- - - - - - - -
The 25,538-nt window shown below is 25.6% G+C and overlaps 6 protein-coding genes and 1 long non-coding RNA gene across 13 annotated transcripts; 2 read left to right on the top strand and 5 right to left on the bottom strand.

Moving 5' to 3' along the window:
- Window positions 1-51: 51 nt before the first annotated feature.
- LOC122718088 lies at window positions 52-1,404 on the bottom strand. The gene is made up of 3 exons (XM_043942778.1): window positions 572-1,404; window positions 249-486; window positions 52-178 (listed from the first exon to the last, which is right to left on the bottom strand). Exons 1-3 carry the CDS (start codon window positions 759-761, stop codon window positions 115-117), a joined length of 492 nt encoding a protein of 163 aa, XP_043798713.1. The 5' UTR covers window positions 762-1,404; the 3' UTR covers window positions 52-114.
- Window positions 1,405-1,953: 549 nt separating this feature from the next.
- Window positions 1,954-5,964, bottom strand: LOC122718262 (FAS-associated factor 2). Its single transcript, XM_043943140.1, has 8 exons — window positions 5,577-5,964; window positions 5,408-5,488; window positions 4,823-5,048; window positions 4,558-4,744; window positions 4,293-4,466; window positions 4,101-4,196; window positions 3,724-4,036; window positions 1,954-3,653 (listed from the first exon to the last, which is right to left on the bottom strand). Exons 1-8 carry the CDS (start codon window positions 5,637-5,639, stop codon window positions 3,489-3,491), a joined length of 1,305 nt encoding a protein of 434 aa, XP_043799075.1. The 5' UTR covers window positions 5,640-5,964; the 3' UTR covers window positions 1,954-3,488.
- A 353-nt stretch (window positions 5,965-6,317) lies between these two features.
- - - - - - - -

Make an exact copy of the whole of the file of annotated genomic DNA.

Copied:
The 25,538-nt window shown below is 25.6% G+C and overlaps 6 protein-coding genes and 1 long non-coding RNA gene across 13 annotated transcripts; 2 read left to right on the top strand and 5 right to left on the bottom strand.

Moving 5' to 3' along the window:
- Window positions 1-51: 51 nt before the first annotated feature.
- LOC122718088 lies at window positions 52-1,404 on the bottom strand. The gene is made up of 3 exons (XM_043942778.1): window positions 572-1,404; window positions 249-486; window positions 52-178 (listed from the first exon to the last, which is right to left on the bottom strand). Exons 1-3 carry the CDS (start codon window positions 759-761, stop codon window positions 115-117), a joined length of 492 nt encoding a protein of 163 aa, XP_043798713.1. The 5' UTR covers window positions 762-1,404; the 3' UTR covers window positions 52-114.
- Window positions 1,405-1,953: 549 nt separating this feature from the next.
- Window positions 1,954-5,964, bottom strand: LOC122718262 (FAS-associated factor 2). Its single transcript, XM_043943140.1, has 8 exons — window positions 5,577-5,964; window positions 5,408-5,488; window positions 4,823-5,048; window positions 4,558-4,744; window positions 4,293-4,466; window positions 4,101-4,196; window positions 3,724-4,036; window positions 1,954-3,653 (listed from the first exon to the last, which is right to left on the bottom strand). Exons 1-8 carry the CDS (start codon window positions 5,637-5,639, stop codon window positions 3,489-3,491), a joined length of 1,305 nt encoding a protein of 434 aa, XP_043799075.1. The 5' UTR covers window positions 5,640-5,964; the 3' UTR covers window positions 1,954-3,488.
- A 353-nt stretch (window positions 5,965-6,317) lies between these two features.